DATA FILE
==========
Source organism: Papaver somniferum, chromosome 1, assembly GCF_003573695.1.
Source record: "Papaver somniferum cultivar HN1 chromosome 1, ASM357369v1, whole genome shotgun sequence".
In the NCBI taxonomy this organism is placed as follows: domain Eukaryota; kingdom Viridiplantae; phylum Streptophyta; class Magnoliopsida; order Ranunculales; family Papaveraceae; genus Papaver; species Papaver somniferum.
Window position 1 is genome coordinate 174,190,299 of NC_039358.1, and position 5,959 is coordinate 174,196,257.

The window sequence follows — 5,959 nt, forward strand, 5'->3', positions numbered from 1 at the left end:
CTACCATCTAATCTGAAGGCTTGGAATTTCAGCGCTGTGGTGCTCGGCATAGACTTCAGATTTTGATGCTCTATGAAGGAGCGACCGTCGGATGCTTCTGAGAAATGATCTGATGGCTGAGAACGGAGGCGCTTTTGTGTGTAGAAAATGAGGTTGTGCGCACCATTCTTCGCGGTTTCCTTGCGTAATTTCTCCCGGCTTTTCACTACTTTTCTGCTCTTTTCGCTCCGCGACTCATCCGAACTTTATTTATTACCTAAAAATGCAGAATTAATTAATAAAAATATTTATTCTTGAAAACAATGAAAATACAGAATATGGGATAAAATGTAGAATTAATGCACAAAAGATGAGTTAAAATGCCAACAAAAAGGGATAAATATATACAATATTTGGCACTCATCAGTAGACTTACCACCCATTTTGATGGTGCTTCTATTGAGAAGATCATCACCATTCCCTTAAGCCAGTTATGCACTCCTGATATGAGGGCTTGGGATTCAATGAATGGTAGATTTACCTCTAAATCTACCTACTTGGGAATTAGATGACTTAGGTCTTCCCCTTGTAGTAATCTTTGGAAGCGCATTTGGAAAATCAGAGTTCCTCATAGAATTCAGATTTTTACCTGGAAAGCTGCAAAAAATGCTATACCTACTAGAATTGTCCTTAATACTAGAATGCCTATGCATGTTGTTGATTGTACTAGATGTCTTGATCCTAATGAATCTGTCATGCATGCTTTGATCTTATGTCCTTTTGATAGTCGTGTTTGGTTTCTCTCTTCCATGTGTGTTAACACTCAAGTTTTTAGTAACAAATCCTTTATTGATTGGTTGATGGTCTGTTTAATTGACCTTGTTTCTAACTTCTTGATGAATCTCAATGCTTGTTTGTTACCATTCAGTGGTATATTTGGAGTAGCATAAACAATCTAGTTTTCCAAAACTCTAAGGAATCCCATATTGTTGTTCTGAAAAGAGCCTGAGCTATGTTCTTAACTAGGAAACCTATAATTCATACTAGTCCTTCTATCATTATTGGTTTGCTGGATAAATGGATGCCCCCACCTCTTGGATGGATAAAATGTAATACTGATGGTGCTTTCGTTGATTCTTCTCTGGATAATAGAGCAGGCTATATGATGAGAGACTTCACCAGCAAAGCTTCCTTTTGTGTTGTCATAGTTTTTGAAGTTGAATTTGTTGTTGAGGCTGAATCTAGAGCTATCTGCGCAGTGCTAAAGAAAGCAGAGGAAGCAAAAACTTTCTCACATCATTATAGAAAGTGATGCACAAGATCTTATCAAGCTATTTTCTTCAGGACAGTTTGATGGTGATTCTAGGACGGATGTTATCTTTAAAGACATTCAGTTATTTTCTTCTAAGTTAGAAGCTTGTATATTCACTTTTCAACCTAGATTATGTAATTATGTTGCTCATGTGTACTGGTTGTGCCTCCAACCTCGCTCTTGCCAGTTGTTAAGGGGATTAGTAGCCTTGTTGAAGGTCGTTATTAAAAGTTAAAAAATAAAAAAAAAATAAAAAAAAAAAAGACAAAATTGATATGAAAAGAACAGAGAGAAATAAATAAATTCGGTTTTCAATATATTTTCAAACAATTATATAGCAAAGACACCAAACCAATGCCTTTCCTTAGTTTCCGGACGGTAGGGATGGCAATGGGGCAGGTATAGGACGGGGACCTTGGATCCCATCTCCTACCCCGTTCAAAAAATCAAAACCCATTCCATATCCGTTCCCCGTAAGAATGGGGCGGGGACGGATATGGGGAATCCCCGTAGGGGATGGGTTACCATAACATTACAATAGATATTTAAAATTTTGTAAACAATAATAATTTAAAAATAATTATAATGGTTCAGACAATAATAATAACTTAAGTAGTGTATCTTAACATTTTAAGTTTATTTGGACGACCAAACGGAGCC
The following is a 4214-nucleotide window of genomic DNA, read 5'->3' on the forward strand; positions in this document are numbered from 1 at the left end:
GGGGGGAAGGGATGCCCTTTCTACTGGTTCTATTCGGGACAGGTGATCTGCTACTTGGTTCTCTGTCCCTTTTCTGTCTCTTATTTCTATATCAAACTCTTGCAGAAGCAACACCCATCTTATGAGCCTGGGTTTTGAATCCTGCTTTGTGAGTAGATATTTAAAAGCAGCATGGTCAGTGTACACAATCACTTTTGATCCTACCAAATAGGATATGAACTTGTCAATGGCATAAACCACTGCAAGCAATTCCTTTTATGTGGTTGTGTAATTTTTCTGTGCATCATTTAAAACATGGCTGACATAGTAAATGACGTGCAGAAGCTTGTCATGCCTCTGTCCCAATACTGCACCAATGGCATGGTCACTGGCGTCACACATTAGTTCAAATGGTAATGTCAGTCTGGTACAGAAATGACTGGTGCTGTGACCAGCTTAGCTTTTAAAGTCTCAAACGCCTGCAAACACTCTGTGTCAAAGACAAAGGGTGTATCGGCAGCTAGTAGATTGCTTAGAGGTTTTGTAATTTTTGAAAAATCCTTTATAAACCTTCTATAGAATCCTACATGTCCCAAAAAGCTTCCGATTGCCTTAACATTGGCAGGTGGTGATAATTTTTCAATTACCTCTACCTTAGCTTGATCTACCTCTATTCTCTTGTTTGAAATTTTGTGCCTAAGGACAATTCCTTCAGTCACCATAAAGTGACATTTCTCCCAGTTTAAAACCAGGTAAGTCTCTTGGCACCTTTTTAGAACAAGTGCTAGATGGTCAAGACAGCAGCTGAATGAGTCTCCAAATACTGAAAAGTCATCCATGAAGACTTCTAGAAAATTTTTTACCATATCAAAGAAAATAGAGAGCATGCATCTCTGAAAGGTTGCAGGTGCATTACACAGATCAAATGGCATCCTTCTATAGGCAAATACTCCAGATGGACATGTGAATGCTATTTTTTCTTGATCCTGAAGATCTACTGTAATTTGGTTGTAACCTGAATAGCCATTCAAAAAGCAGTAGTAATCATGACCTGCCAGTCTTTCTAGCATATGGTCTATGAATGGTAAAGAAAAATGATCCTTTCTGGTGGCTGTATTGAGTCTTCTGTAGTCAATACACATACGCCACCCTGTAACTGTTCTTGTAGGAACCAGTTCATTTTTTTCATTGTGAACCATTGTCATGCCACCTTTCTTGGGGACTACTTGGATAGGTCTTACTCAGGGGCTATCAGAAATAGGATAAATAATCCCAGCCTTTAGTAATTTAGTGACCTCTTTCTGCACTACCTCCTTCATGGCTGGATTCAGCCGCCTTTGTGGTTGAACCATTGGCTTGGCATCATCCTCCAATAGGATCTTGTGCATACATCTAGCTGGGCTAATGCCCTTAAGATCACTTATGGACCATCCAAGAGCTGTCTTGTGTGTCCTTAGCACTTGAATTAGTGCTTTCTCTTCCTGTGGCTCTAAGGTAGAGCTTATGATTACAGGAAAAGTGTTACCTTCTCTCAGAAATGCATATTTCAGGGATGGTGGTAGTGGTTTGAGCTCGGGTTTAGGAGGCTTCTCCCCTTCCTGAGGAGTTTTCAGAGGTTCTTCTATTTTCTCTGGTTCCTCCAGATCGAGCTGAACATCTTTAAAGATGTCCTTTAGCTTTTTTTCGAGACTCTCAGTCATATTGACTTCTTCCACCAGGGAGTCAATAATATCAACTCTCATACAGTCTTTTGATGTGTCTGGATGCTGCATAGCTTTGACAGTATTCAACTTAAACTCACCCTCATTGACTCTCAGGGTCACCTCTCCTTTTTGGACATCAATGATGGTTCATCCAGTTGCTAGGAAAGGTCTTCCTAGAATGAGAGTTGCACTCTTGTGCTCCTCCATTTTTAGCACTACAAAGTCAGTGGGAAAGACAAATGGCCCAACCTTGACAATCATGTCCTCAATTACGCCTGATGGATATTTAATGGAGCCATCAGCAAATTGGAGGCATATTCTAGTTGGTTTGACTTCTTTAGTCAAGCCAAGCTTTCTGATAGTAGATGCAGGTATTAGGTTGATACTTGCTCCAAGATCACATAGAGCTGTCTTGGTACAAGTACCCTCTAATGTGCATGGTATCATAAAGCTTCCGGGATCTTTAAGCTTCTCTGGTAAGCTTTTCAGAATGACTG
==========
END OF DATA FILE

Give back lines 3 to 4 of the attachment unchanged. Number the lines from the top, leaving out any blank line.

In the NCBI taxonomy this organism is placed as follows: domain Eukaryota; kingdom Viridiplantae; phylum Streptophyta; class Magnoliopsida; order Ranunculales; family Papaveraceae; genus Papaver; species Papaver somniferum.
Window position 1 is genome coordinate 174,190,299 of NC_039358.1, and position 5,959 is coordinate 174,196,257.